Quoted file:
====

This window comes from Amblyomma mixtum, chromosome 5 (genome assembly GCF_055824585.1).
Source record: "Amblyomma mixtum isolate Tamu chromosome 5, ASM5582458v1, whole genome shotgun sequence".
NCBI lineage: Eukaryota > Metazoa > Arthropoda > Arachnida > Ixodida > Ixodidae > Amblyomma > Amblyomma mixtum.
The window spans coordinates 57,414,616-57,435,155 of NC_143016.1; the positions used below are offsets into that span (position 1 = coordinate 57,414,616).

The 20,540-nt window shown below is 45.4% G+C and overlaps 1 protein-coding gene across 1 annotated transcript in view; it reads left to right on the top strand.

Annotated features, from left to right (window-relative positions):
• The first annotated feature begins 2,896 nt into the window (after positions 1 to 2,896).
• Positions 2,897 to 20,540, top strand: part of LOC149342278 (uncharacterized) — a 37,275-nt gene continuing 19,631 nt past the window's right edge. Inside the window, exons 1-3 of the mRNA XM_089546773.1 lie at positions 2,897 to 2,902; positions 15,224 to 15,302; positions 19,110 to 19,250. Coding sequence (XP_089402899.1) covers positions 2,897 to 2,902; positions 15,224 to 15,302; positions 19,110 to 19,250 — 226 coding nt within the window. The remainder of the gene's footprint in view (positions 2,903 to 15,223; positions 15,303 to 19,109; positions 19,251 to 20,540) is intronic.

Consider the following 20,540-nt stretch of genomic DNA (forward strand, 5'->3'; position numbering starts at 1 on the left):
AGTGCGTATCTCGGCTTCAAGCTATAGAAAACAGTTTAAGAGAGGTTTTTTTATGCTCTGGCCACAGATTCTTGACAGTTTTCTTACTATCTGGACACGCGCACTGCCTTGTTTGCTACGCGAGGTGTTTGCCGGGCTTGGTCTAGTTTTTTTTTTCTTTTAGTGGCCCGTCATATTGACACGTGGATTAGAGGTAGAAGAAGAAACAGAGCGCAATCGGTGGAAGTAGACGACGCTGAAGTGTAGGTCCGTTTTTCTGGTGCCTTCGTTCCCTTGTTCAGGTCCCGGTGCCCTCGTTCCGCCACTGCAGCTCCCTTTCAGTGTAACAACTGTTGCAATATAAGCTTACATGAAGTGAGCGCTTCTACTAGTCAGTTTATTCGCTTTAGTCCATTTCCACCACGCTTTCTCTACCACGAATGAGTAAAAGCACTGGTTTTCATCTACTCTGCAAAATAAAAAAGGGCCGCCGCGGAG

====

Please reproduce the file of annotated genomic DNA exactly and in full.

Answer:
This window comes from Amblyomma mixtum, chromosome 5 (genome assembly GCF_055824585.1).
Source record: "Amblyomma mixtum isolate Tamu chromosome 5, ASM5582458v1, whole genome shotgun sequence".
NCBI lineage: Eukaryota > Metazoa > Arthropoda > Arachnida > Ixodida > Ixodidae > Amblyomma > Amblyomma mixtum.
The window spans coordinates 57,414,616-57,435,155 of NC_143016.1; the positions used below are offsets into that span (position 1 = coordinate 57,414,616).

The 20,540-nt window shown below is 45.4% G+C and overlaps 1 protein-coding gene across 1 annotated transcript in view; it reads left to right on the top strand.

Annotated features, from left to right (window-relative positions):
• The first annotated feature begins 2,896 nt into the window (after positions 1 to 2,896).
• Positions 2,897 to 20,540, top strand: part of LOC149342278 (uncharacterized) — a 37,275-nt gene continuing 19,631 nt past the window's right edge. Inside the window, exons 1-3 of the mRNA XM_089546773.1 lie at positions 2,897 to 2,902; positions 15,224 to 15,302; positions 19,110 to 19,250. Coding sequence (XP_089402899.1) covers positions 2,897 to 2,902; positions 15,224 to 15,302; positions 19,110 to 19,250 — 226 coding nt within the window. The remainder of the gene's footprint in view (positions 2,903 to 15,223; positions 15,303 to 19,109; positions 19,251 to 20,540) is intronic.

Consider the following 20,540-nt stretch of genomic DNA (forward strand, 5'->3'; position numbering starts at 1 on the left):
AGTGCGTATCTCGGCTTCAAGCTATAGAAAACAGTTTAAGAGAGGTTTTTTTATGCTCTGGCCACAGATTCTTGACAGTTTTCTTACTATCTGGACACGCGCACTGCCTTGTTTGCTACGCGAGGTGTTTGCCGGGCTTGGTCTAGTTTTTTTTTTCTTTTAGTGGCCCGTCATATTGACACGTGGATTAGAGGTAGAAGAAGAAACAGAGCGCAATCGGTGGAAGTAGACGACGCTGAAGTGTAGGTCCGTTTTTCTGGTGCCTTCGTTCCCTTGTTCAGGTCCCGGTGCCCTCGTTCCGCCACTGCAGCTCCCTTTCAGTGTAACAACTGTTGCAATATAAGCTTACATGAAGTGAGCGCTTCTACTAGTCAGTTTATTCGCTTTAGTCCATTTCCACCACGCTTTCTCTACCACGAATGAGTAAAAGCACTGGTTTTCATCTACTCTGCAAAATAAAAAAGGGCCGCCGCGGAG